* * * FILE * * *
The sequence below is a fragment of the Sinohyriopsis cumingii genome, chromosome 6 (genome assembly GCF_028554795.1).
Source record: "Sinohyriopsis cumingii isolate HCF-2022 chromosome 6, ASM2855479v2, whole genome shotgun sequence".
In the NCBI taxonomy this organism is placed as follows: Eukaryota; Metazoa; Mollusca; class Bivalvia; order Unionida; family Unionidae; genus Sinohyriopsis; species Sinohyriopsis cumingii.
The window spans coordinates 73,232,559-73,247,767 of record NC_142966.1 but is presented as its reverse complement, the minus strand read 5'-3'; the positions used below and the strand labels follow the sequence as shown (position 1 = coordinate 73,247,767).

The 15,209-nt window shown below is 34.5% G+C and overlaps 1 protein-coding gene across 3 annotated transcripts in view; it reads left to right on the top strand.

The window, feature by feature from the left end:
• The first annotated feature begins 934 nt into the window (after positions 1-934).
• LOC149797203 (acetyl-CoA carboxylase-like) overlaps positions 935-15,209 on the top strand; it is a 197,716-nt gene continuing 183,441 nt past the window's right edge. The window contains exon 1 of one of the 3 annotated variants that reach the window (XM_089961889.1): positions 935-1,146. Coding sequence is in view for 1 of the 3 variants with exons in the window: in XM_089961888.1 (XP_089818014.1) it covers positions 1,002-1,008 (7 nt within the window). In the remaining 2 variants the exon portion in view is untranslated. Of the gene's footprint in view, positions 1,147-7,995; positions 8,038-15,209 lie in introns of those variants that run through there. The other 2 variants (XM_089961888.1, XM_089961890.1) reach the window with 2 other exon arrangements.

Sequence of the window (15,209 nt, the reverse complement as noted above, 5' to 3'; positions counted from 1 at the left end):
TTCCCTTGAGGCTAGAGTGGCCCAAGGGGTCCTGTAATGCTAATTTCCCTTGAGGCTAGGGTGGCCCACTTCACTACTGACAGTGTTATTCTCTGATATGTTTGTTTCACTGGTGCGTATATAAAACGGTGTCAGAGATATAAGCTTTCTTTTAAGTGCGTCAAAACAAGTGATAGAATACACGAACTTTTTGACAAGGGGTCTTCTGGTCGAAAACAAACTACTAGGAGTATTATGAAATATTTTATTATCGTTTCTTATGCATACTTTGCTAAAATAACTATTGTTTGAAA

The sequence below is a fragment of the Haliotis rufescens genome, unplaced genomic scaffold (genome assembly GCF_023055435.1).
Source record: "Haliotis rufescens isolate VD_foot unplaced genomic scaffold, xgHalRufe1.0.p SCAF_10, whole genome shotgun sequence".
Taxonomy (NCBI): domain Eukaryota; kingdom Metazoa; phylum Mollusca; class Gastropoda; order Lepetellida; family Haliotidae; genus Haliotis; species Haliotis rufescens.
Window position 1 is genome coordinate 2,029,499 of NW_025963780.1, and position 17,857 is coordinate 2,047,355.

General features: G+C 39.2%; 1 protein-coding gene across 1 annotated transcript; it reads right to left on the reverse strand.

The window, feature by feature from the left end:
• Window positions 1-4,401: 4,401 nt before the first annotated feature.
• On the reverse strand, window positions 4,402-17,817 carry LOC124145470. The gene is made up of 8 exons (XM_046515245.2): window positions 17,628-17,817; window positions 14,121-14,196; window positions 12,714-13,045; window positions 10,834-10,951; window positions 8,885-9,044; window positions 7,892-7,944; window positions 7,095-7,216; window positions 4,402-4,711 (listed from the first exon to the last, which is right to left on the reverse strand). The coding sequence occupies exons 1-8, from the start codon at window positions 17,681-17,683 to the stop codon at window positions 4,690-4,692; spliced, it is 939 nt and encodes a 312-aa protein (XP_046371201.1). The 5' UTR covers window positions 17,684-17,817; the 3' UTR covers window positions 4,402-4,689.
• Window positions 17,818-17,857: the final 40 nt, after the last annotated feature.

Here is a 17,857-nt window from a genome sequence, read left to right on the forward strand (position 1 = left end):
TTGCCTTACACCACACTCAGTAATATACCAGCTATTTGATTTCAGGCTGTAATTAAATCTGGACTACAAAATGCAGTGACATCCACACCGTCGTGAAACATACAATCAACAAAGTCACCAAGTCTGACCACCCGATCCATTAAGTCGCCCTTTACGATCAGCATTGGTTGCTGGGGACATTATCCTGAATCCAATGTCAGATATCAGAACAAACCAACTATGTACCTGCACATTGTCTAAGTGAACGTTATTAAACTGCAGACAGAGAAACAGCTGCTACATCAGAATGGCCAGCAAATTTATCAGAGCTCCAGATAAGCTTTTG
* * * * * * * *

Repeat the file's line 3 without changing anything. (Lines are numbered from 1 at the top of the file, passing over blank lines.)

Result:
In the NCBI taxonomy this organism is placed as follows: Eukaryota; Metazoa; Mollusca; class Bivalvia; order Unionida; family Unionidae; genus Sinohyriopsis; species Sinohyriopsis cumingii.